Careers of Women in Science: Issues of Power & Control

Saturday - Sunday
12 May - 13 May 2001

Clark Kerr Campus

Event Type

To what extent have women attained power and control over their daily work as scientists and in the larger picture of science? The recent MIT report suggests that equity, let alone control of the daily practice of science is still elusive. At the same time ever more women are receiving Ph.D.s in science and engineering fields and women are found in growing if small numbers in leadership positions. Just how much power and influence have women generally and women of color specifically attained? Has such power and influence had any effect on improving the working climate for women scientists and strengthening their participation? This is the focus of this conference.

Potential areas of analysis could include: the extent and impact of women scientists as: grant reviewers for major national agencies such as DOE, NIH, NSF, DOD, etc.; editors and reviewers of significant scientific journals; department chairs, deans, provosts and presidents in the academic hierarchy; expert analysts for policy making bodies in congress, in national and state agencies; in organizations such as NAS, NAE or professional associations such as ACS, AMS, AIP, senior scientists, entrepreneurs, managers and executive officers in industry; agency & department heads.

These and others could be analyzed by sector, by organization, by type of activity; there are many possibilities. Such analysis, however, should be structured to address key questions about the ability to influence important decisions affecting the scientific community, the conduct of science, the impact on working conditions for women scientists, the strengthening of female participation in science. Related areas of interest include the impact of organizations for women scientists and engineers in these areas, the impact of law or policy on improving working conditions, or how career paths for women scientists are shaped. Likewise, contributions analyzing why women scientists make the career choices they do would be very interesting including reconciling family life with a scientific career.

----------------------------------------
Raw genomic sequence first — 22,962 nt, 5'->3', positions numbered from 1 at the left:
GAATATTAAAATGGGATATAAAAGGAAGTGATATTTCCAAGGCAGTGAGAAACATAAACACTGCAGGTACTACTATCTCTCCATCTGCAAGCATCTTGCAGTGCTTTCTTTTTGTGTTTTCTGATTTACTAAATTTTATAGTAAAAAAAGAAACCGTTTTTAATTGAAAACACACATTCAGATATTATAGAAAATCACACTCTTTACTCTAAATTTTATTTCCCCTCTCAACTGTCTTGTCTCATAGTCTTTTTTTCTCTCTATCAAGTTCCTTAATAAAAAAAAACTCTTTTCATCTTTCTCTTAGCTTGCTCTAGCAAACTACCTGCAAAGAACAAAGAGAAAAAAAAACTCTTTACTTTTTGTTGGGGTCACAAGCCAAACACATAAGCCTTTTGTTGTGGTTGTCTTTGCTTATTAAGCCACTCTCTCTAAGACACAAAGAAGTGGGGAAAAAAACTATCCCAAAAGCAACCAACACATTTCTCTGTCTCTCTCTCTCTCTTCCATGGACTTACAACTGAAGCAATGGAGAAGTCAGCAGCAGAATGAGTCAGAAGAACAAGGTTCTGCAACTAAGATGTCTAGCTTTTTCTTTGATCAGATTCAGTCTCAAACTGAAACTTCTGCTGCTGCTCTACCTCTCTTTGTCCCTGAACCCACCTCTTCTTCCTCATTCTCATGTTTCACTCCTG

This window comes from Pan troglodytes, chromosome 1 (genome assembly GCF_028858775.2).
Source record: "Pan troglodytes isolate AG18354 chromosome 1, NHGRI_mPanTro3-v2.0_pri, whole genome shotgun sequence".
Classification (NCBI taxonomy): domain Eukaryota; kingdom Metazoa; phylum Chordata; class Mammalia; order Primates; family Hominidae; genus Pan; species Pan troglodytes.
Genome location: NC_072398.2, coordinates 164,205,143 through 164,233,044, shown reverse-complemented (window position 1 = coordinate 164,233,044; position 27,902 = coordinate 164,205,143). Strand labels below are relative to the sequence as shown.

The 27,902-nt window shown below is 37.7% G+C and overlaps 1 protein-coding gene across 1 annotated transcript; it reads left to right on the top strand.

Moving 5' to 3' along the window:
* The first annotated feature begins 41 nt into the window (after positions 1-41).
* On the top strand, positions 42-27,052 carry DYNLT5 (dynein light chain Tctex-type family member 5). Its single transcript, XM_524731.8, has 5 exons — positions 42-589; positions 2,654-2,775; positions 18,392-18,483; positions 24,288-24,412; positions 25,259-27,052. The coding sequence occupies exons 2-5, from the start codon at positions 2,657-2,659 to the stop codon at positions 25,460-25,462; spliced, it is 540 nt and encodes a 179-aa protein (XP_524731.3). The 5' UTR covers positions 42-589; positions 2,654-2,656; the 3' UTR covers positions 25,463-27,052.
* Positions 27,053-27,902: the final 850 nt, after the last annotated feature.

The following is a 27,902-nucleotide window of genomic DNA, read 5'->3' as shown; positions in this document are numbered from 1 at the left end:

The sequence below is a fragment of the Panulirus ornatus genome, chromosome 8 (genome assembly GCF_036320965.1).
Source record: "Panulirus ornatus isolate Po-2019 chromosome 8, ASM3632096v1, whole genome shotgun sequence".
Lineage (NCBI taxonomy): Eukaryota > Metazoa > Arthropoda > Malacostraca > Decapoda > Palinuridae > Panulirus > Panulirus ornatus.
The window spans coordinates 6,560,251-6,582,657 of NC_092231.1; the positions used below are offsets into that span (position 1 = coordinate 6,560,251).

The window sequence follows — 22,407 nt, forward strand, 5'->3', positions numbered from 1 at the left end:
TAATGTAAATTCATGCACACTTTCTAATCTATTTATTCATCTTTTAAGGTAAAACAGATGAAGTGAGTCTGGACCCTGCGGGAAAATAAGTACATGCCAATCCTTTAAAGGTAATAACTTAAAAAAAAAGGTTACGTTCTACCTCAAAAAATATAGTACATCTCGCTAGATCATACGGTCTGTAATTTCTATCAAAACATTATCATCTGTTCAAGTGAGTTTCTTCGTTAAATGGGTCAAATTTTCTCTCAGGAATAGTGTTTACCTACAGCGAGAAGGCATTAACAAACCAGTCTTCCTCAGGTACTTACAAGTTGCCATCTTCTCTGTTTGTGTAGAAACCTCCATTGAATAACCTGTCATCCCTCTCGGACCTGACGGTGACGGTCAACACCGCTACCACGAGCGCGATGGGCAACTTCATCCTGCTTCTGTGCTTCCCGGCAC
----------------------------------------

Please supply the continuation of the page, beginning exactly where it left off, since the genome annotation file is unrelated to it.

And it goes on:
Behind all of this is the impact and influence on science broadly construed. In the first instance individuals have an impact by the nature of their scientific work. While science may be universal, the facilitation and reception of new science may well be gendered. Inquiries on this theme would also be welcome. Proposals can be for an individual paper or for a panel on these themes.

This scholarly conference is joined with a broad recruiting conference to inform and attract girls and young women into science and engineering careers. In addition to the analytical presentations, individual women scientists, including scientists of color, are being asked to present a discussion of their careers in relation to success, power and influence. Our wish is to stimulate interactive and participatory discussions through this combination. Our goal is also to provide high school girls and undergraduate women with an honest assessment of life as a woman scientist believing that truthful discussions from successful women are compelling. Tables staffed by members of scientific organizations that actively support women as well as department and college representatives from Bay Area colleges will be present along with a technology room demonstrating web and e-mail support resources such as Mentor Net & Systers.

Conference sponsors include: AT UCB, CSHE, Colleges of Engineering, Natural Resources, Chemistry, Physical Sciences, Biology, Undergraduate Affairs, Graduate Division, VC Research: LLNL, LBNL, SWE, WEPAN, American Chemical Society, Packard Foundation.

This event is sponsored by CSTMS.
Additional sponsorship comes from:  Center for Studies in Higher Education (UC Berkeley) • Office for the History of Science and Technology
Office for the History of Science and Technology

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